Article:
Archive for Feb, 2021


I Spy a Snipe

There was a dog walker ahead of us so we slowed down a little to give him and his spaniel room to get by. As the dog sped passed us it flushed a Snipe from the ditch that ran away from us down to the retting pond. We stood a while to see if it would come back as the dog dog ran off and its owner followed. In not but a minute the bird dropped back into the ditch having done a big circle around the village. There must have been some tasty morsels in the wet ditch worth coming back for.


Bumbling about

After last weeks snow it was a real shock to the system to be able to walk outside in shorts this weekend. the Crocuses were out as were a few Daffodils. A Buff tailed Bumblebee was making the most of the pollen providers.



In the recent hard weather the East coast has had an influx. Videos, photographs, tweets and facebook postings have all been about ‘Woodcock’. Indeed there has been a large hard weather movement from the continent of this woodland wader.

I went out last week and inadvertently flushed at least two from within 200m of the front door. Another flew high overhead. I went out with the camera a couple of days ago to see if I could at least get a few shots off. The snow had become crispier and it crunched as I placed my feet. Not as easy to get close to these birds now as it was when it was sugary soft silent stuff (try saying that after a few Shackleton’s)

As I crept towards the small pine belt where I had previously flushed up a bird from under a wall, I stood still and scoured up and down for at least 20 minutes. Nothing. I went around the belt on the other side of the wall only to flush a bird from open ground where I least expected it to be. At the same time a second bird flew up from exactly where I’d been standing minutes earlier. I must have been almost stood on it. Grrrr. It wasn’t until I wandered the other side of the coast road and searched a likely looking spot I saw one feeding in among brambles. The lovely underestimated cryptic plumage these birds have makes them difficult to find unless they move.


A year, a marsh and a painting

On the 14th February, this Sunday, it will be exactly a year ago that Tania and I tied the knot and became husband and wife; our ‘paper’ anniversary. What a year it’s been. A strange year to say the least. We’ve been together; that’s all that matters. It could have been so different if we had delayed the wedding. In fact if we had put back Tania’s move from Australia, it could have been catastrophic. We count ourselves as fortunate; lady luck dealt us a good hand.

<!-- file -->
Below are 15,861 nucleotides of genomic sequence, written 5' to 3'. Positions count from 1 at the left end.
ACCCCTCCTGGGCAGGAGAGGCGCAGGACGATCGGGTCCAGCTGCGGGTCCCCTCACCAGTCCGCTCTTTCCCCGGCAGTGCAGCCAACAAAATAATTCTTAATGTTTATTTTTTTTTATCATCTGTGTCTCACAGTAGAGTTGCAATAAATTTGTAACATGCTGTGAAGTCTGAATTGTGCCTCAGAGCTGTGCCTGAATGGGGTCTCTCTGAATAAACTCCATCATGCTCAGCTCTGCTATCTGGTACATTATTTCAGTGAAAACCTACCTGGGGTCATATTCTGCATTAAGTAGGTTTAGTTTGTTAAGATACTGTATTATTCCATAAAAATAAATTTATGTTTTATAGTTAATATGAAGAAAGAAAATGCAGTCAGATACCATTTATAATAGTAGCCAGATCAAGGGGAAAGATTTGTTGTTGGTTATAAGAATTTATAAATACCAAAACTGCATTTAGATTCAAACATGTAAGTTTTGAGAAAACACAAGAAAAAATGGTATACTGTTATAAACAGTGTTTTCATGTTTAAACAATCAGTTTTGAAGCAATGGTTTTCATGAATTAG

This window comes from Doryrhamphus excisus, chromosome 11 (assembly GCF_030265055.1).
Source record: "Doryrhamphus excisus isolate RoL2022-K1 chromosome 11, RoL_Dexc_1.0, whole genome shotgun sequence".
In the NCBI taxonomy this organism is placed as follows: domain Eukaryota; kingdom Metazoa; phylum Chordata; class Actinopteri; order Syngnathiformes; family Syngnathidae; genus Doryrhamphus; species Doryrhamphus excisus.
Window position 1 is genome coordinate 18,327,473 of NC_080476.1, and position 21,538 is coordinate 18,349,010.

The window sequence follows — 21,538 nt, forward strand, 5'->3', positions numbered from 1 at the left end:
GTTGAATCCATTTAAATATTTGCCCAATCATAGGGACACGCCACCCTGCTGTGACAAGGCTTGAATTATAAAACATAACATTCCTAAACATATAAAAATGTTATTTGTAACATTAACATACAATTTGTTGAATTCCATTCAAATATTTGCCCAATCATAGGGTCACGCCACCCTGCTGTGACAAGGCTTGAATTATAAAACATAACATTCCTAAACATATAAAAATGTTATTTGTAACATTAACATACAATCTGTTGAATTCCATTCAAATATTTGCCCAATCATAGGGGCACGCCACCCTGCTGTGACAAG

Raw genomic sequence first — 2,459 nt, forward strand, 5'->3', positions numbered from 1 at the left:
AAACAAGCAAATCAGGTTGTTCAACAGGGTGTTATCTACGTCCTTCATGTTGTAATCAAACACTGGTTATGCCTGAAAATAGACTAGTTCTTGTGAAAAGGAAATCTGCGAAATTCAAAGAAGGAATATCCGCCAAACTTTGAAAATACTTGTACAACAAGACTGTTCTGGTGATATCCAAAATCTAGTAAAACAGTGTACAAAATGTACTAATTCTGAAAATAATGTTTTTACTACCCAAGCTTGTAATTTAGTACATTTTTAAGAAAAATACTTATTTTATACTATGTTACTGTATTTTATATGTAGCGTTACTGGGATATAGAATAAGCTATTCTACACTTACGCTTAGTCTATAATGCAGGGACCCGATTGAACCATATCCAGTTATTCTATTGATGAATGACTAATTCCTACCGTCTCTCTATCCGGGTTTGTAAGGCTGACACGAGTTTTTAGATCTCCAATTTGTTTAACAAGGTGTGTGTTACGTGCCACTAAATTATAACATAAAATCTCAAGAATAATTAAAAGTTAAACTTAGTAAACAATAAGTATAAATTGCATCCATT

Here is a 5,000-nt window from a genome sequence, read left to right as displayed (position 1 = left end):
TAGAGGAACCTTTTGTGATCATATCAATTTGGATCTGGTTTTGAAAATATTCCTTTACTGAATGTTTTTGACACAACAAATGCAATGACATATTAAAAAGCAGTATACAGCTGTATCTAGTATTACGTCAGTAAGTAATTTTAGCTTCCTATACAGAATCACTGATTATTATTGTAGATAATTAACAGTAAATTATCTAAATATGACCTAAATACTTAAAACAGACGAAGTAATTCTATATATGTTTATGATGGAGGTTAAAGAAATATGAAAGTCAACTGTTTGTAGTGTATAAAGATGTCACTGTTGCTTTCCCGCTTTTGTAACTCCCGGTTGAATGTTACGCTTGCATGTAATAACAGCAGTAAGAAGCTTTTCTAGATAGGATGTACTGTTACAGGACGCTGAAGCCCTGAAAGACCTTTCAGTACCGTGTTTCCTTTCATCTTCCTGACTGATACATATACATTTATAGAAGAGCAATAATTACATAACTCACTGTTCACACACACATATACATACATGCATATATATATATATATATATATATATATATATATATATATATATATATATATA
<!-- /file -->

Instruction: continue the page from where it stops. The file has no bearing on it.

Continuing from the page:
When we have been able to get out we have made use of the time to let Tania see a little of the Norfolk countryside. One place we have returned to time after time is Cley. We both love the marshes there.

John Hurst is a Norfolk landscape artist of impeccable quality who produces watercolour paintings I have admired for years. ( He captures just the right quality of light for than unique combination of sky and reedbed Norfolk has to offer When we saw his painting of Cley Marshes looking east towards Walsey Hills we knew we had found an ideal joint 1st anniversary present.


Goosey Goosey Gander

Easily within a stride out of our home was this splendid drake Goosander.

I used to live in Priory Cottage, not but a stones-throw from where the bird had chosen to settle over the last week or so. So the pond was a regular place for me to visit when I first moved up to the coast. It had held Kingfisher, Otter and even a Goosander or two in the past. The pond itself was the fish pond for the now ruined priory and supplied the carp for the monks. Something that perhaps wasn’t lost on its newest resident.


A walk to the Sea

The sea was full this morning; overflowing at the edges and pushing at the base of the cliffs. No wind so no waves but the swell was well over 2m. I had hoped a cetacean or two may break the surface but only a couple of Grey Seals put in an appearance.

Skylarks gave a backing to the percussion of Great Tits as I arrived at the cliff top. Plenty of Red-throated Divers still and the odd Brent moving West and then presumably back North; even a Great crested Grebe was on the sea evading the attentions of fish stealing gulls. However, there were a few new kids on the block. The Fulmars were back. On the cliffs, on the sea and gliding effortlessly by. Spring is around the corner.

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Feb 2021


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